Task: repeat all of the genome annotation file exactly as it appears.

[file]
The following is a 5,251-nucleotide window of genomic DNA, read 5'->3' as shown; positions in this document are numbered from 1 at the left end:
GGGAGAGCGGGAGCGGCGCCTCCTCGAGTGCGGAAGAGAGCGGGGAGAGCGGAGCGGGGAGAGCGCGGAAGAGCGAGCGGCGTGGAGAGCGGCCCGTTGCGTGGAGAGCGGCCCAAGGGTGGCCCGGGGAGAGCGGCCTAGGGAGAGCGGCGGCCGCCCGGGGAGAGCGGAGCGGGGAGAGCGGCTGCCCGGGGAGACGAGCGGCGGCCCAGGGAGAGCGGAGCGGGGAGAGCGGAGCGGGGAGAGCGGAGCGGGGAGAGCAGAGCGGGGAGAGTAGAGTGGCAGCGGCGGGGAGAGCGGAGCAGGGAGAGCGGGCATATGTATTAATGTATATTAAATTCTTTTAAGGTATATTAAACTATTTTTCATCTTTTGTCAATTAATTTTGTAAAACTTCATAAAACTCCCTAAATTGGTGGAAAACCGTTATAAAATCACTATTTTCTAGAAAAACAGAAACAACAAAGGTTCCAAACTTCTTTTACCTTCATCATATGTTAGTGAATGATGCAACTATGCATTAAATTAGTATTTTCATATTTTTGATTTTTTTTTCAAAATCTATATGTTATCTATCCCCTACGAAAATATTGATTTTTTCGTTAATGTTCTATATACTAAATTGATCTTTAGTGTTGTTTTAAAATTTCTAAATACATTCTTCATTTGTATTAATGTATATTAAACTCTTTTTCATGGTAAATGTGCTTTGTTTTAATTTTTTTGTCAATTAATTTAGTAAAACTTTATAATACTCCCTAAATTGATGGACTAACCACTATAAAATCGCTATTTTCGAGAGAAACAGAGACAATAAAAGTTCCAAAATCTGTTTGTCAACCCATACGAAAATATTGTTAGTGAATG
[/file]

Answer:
The following is a 5,251-nucleotide window of genomic DNA, read 5'->3' as shown; positions in this document are numbered from 1 at the left end:
GGGAGAGCGGGAGCGGCGCCTCCTCGAGTGCGGAAGAGAGCGGGGAGAGCGGAGCGGGGAGAGCGCGGAAGAGCGAGCGGCGTGGAGAGCGGCCCGTTGCGTGGAGAGCGGCCCAAGGGTGGCCCGGGGAGAGCGGCCTAGGGAGAGCGGCGGCCGCCCGGGGAGAGCGGAGCGGGGAGAGCGGCTGCCCGGGGAGACGAGCGGCGGCCCAGGGAGAGCGGAGCGGGGAGAGCGGAGCGGGGAGAGCGGAGCGGGGAGAGCAGAGCGGGGAGAGTAGAGTGGCAGCGGCGGGGAGAGCGGAGCAGGGAGAGCGGGCATATGTATTAATGTATATTAAATTCTTTTAAGGTATATTAAACTATTTTTCATCTTTTGTCAATTAATTTTGTAAAACTTCATAAAACTCCCTAAATTGGTGGAAAACCGTTATAAAATCACTATTTTCTAGAAAAACAGAAACAACAAAGGTTCCAAACTTCTTTTACCTTCATCATATGTTAGTGAATGATGCAACTATGCATTAAATTAGTATTTTCATATTTTTGATTTTTTTTTCAAAATCTATATGTTATCTATCCCCTACGAAAATATTGATTTTTTCGTTAATGTTCTATATACTAAATTGATCTTTAGTGTTGTTTTAAAATTTCTAAATACATTCTTCATTTGTATTAATGTATATTAAACTCTTTTTCATGGTAAATGTGCTTTGTTTTAATTTTTTTGTCAATTAATTTAGTAAAACTTTATAATACTCCCTAAATTGATGGACTAACCACTATAAAATCGCTATTTTCGAGAGAAACAGAGACAATAAAAGTTCCAAAATCTGTTTGTCAACCCATACGAAAATATTGTTAGTGAATG